RYTHMOL SR Rx
Generic Name and Formulations:
Propafenone HCl 225mg, 325mg, 425mg; ext-rel caps.
Indications for RYTHMOL SR:
To prolong recurrence of symptomatic atrial fibrillation in patients without structural heart disease.
Individualize. Not interchangeable on a mg-to-mg basis with immediate-release form (see literature). Swallow whole. Initially 225mg every 12hrs. May increase at 5-day intervals to 325mg every 12hrs; max 425mg every 12hrs. When switching from 150mg three times daily of the immediate-release form, start Rhythmol SR at 325mg twice daily. QRS widening, 2nd or 3rd degree heart block, or hepatic impairment: reduce dose.
Heart failure. Cardiogenic shock. SA, AV and intraventricular disorders of impulse generation or conduction (eg, sick sinus syndrome, AV block), unless paced. Known Brugada Syndrome. Bradycardia. Marked hypotension. Bronchospastic disorders. Marked electrolyte imbalance.
Significant proarrhythmic risk in structural heart disease. Avoid in patients with non-life-threatening ventricular arrhythmias. Monitor ECG, pacemakers before and during therapy. Discontinue if ECG changes are suggestive of Brugada Syndrome or if CHF worsens; reduce dose if 2nd- or 3rd- degree AV block or QRS widening occurs. Monitor for agranulocytosis. Hepatic or renal dysfunction. Elderly. Labor & delivery. Pregnancy (Cat.C). Nursing mothers: not recommended.
Class IC antiarrhythmic.
Local anesthetics may increase CNS effects. Avoid drugs that may prolong the QT interval (eg, antiarrhythmics, phenothiazines, cisapride, bepridil, tricyclic antidepressants, macrolides). Avoid concomitant quinidine, amiodarone. Potentiates β-blockers, warfarin, digoxin (consider reducing their doses when starting propafenone), desipramine, cyclosporine, theophylline. Antagonized by rifampin. Monitor and adjust dose with CYP2D6, CYP1A2, and CYP3A4 inhibitors.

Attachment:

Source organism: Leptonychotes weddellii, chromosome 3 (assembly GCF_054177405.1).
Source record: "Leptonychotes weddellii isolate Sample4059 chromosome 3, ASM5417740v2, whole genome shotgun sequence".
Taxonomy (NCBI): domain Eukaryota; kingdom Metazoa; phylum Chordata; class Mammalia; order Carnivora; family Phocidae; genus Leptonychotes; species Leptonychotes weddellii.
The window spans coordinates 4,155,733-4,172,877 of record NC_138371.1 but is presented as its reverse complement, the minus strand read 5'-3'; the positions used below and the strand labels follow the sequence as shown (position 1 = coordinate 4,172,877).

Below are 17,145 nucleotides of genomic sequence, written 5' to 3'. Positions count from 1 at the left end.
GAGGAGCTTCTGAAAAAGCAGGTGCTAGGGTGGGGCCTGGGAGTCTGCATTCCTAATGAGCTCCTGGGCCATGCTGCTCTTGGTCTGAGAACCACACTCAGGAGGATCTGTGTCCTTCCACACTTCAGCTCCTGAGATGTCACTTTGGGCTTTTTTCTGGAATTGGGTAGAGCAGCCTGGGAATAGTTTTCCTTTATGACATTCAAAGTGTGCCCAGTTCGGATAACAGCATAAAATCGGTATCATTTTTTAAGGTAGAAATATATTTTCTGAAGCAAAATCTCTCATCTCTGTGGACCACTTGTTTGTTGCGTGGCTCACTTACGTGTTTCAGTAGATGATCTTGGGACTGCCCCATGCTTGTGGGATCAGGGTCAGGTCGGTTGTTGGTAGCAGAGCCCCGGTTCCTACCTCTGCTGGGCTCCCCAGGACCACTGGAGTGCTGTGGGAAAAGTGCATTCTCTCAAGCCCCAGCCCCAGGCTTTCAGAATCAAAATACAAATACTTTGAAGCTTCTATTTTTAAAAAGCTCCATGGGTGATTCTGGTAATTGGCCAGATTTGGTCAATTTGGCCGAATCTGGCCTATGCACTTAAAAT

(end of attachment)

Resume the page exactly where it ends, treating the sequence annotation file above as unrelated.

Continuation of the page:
Dizziness, palpitations, chest pain, dyspnea, taste disturbance, nausea, fatigue, anxiety, constipation, upper respiratory tract infection, edema, influenza, angina pectoris, atrial flutter, 1st degree AV block, heart failure, bradycardia, headache, blurred vision; new or exacerbated arrhythmias, conduction defects, elevated ANA titer, exacerbation of myasthenia gravis.
Sign Up for Free e-newsletters
- Triplet Regimen Found Most Effective for Relapsed/Refractory Multiple Myeloma
- Integrating Preoperative Oral Care Into Cancer Treatment Plans
- Current Status and Dilemma of Second-line Treatment in Advanced Pancreatic Cancer: Is There a Silver Lining?
- American Association for Cancer Research Releases Its 2018 Annual Report
- Pulmonary Toxicity Increased in Pediatric Hodgkin Lymphoma Treated With Brentuximab Vedotin
- Benefit of Chemotherapy for Breast Cancer Observed With Midrange Gene Assay Score
- Antioxidant Interaction With Cancer Therapy
- Young Survivors of Breast Cancer Report Sexual Quality of Life Declines After Treatment
- Myeloablative Conditioning Effective in AML Secondary to MDS/MPN Prior to Allogeneic HCT
- Insurance Status Influences Overall Survival in Follicular Lymphoma
- Endocrine Society Released Guidelines for Managing Endocrine Disorders in Childhood Cancer Survivors
- Skin Cancer Screening: Are They Effective?
- Metronidazole, Vancomycin Recommended for C Difficile in Pediatric Oncology, HSCT
- CDC: HPV Vaccination Rates on the Rise Among Adolescents
- High-Dose vs Standard-Dose Flu Vaccine in Elderly Receiving Chemotherapy
Regimen and Drug Listings
GET FULL LISTINGS OF TREATMENT Regimens and Drug INFORMATION
|Head and Neck Cancer||Regimens||Drugs|